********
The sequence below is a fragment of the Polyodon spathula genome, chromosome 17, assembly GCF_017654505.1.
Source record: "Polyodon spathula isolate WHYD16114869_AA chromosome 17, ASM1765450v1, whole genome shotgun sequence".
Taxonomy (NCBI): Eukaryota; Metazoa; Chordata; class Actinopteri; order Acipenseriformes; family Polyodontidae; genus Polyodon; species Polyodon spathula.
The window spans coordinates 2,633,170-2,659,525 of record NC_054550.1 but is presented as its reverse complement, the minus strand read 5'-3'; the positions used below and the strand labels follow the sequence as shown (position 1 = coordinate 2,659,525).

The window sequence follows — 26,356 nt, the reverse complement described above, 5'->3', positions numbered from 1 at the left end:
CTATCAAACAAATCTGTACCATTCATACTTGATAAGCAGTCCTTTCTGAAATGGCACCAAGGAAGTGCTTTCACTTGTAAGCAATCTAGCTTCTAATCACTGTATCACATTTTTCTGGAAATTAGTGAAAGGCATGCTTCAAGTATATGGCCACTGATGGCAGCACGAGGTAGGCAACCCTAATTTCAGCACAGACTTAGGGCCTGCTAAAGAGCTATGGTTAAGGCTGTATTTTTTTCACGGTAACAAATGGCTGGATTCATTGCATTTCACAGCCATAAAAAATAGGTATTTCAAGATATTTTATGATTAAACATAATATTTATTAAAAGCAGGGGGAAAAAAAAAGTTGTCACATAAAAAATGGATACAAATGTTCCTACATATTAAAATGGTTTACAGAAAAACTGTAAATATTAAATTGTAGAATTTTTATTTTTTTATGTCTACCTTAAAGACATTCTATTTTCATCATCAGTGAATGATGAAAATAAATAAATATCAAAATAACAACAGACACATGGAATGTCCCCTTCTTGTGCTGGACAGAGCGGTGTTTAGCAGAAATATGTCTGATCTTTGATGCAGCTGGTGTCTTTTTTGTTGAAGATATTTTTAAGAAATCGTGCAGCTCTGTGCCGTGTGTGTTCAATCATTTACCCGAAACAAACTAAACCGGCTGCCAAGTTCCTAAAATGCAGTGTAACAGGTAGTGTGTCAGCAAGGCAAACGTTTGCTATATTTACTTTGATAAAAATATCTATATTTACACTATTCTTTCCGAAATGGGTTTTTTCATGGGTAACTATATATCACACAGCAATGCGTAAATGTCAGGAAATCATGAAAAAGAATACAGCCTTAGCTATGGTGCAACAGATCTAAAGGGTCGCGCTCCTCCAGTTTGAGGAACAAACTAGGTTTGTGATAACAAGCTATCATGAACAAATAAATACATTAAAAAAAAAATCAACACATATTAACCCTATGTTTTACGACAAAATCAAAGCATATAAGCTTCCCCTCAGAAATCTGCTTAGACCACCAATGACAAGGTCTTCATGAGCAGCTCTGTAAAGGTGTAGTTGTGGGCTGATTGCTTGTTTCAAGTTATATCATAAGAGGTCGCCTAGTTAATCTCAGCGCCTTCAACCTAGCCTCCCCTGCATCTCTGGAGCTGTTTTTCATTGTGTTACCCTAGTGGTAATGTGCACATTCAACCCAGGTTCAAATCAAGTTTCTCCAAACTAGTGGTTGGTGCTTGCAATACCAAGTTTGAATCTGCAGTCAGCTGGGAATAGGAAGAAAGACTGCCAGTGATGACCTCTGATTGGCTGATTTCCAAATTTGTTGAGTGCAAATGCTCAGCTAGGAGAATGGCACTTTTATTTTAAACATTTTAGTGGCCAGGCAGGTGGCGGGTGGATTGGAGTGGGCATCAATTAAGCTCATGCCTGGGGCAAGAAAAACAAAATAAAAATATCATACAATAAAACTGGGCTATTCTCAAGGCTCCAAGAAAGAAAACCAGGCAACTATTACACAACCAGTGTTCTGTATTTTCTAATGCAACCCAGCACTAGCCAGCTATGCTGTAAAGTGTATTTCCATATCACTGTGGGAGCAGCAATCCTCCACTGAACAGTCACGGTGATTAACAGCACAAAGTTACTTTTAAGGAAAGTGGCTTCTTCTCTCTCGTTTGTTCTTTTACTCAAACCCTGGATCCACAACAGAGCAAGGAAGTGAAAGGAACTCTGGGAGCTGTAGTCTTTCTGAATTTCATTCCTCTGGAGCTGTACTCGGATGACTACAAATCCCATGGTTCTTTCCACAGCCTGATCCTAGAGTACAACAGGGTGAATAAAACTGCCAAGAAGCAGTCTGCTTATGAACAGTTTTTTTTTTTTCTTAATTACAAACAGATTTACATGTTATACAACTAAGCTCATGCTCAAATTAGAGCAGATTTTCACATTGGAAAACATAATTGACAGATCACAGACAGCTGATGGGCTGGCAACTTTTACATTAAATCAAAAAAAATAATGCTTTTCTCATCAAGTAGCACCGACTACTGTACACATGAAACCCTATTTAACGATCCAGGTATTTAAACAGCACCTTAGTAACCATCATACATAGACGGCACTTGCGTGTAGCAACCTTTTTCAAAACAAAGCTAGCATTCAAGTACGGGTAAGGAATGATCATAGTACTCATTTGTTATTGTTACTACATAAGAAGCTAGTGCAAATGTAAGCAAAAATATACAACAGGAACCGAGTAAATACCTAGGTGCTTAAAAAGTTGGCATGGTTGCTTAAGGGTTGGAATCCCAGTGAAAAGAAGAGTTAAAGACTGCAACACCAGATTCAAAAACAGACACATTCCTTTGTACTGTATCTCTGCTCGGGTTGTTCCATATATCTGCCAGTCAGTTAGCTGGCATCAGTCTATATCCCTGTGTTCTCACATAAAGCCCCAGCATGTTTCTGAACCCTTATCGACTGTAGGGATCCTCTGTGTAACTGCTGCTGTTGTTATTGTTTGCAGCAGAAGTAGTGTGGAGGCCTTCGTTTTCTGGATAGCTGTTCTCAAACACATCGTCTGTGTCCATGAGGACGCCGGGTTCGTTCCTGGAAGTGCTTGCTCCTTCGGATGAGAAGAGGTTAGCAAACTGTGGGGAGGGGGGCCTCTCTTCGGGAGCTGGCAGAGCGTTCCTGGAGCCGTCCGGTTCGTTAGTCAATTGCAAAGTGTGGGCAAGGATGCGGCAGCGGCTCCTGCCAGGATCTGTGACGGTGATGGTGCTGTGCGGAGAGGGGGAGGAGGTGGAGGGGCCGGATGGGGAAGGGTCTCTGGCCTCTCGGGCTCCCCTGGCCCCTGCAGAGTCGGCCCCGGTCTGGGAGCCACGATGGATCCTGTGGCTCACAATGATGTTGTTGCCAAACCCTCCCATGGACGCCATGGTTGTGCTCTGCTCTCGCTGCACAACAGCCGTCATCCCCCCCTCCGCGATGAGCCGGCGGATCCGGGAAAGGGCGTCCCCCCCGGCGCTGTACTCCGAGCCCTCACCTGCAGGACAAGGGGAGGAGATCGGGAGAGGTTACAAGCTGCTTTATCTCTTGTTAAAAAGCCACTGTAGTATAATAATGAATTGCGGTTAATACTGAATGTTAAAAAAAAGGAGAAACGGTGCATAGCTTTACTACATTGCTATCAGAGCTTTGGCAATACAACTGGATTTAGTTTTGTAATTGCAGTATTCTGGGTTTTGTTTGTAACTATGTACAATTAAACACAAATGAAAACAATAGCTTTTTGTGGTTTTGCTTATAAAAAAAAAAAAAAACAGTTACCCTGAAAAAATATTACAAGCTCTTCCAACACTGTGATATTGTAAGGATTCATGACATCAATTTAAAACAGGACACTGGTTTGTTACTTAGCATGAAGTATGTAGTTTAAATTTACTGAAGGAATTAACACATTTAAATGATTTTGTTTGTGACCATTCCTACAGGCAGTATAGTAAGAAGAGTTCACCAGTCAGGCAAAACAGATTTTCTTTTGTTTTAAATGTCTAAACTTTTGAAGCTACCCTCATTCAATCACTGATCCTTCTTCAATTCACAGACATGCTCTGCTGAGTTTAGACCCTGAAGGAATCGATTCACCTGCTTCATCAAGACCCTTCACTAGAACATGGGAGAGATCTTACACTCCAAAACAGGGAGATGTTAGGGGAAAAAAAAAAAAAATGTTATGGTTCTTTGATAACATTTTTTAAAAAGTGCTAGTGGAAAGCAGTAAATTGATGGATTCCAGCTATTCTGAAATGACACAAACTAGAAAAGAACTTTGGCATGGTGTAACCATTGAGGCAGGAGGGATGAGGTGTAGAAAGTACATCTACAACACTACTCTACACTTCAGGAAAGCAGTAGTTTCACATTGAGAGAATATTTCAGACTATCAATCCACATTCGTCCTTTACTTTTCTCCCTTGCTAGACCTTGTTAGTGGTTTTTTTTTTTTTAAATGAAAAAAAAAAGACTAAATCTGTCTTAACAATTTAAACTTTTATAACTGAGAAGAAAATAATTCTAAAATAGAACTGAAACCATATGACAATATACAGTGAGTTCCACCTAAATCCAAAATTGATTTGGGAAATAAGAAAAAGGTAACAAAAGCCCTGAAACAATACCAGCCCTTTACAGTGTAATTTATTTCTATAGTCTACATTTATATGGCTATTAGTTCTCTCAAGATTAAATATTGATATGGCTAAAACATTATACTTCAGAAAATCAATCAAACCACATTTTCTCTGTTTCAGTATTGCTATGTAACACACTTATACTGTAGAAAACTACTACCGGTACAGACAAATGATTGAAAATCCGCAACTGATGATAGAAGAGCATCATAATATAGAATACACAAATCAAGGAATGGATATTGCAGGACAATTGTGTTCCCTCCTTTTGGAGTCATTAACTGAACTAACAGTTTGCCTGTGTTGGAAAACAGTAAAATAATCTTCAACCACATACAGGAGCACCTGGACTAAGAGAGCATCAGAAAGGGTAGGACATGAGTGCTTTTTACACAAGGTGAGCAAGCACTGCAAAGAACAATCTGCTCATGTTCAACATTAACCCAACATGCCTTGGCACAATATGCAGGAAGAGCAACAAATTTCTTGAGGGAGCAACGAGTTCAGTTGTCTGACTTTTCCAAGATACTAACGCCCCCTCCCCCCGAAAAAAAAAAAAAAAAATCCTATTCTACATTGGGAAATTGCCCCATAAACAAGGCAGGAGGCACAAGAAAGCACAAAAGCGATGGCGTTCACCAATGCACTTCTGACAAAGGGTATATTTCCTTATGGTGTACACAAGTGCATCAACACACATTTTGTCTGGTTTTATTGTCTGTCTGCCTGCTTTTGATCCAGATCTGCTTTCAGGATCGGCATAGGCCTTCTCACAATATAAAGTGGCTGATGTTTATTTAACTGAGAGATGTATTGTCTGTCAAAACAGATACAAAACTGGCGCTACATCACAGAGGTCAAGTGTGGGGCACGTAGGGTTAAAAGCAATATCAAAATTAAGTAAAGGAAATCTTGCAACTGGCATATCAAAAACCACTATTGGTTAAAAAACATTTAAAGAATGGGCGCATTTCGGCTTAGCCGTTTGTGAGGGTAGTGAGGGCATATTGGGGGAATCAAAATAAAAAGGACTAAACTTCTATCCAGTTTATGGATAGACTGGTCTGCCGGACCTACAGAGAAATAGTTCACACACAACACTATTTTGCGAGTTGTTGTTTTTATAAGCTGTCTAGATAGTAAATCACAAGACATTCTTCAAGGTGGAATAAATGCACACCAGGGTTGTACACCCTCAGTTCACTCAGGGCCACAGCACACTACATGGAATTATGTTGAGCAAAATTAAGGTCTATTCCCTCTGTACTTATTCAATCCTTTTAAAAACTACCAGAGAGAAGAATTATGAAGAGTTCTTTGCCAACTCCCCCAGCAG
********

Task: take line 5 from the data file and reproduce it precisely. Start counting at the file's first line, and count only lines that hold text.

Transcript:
The window sequence follows — 26,356 nt, the reverse complement described above, 5'->3', positions numbered from 1 at the left end: